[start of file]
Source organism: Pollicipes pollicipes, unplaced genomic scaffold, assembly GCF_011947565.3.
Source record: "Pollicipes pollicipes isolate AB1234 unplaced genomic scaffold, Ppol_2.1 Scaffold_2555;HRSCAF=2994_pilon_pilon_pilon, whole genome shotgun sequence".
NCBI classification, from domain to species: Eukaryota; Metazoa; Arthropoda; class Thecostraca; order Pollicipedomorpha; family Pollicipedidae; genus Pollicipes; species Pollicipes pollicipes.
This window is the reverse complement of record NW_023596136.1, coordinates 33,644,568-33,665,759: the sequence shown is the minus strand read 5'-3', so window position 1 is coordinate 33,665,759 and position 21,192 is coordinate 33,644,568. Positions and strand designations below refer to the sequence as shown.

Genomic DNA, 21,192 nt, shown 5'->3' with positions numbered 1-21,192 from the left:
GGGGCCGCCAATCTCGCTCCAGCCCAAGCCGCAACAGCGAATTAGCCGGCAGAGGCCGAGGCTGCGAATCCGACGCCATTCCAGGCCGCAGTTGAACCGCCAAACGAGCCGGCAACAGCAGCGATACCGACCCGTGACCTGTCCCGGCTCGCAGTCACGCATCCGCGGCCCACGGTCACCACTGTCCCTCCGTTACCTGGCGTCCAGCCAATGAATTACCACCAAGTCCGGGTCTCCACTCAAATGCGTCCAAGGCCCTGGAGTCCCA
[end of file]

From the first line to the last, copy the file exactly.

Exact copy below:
Source organism: Pollicipes pollicipes, unplaced genomic scaffold, assembly GCF_011947565.3.
Source record: "Pollicipes pollicipes isolate AB1234 unplaced genomic scaffold, Ppol_2.1 Scaffold_2555;HRSCAF=2994_pilon_pilon_pilon, whole genome shotgun sequence".
NCBI classification, from domain to species: Eukaryota; Metazoa; Arthropoda; class Thecostraca; order Pollicipedomorpha; family Pollicipedidae; genus Pollicipes; species Pollicipes pollicipes.
This window is the reverse complement of record NW_023596136.1, coordinates 33,644,568-33,665,759: the sequence shown is the minus strand read 5'-3', so window position 1 is coordinate 33,665,759 and position 21,192 is coordinate 33,644,568. Positions and strand designations below refer to the sequence as shown.

Genomic DNA, 21,192 nt, shown 5'->3' with positions numbered 1-21,192 from the left:
GGGGCCGCCAATCTCGCTCCAGCCCAAGCCGCAACAGCGAATTAGCCGGCAGAGGCCGAGGCTGCGAATCCGACGCCATTCCAGGCCGCAGTTGAACCGCCAAACGAGCCGGCAACAGCAGCGATACCGACCCGTGACCTGTCCCGGCTCGCAGTCACGCATCCGCGGCCCACGGTCACCACTGTCCCTCCGTTACCTGGCGTCCAGCCAATGAATTACCACCAAGTCCGGGTCTCCACTCAAATGCGTCCAAGGCCCTGGAGTCCCA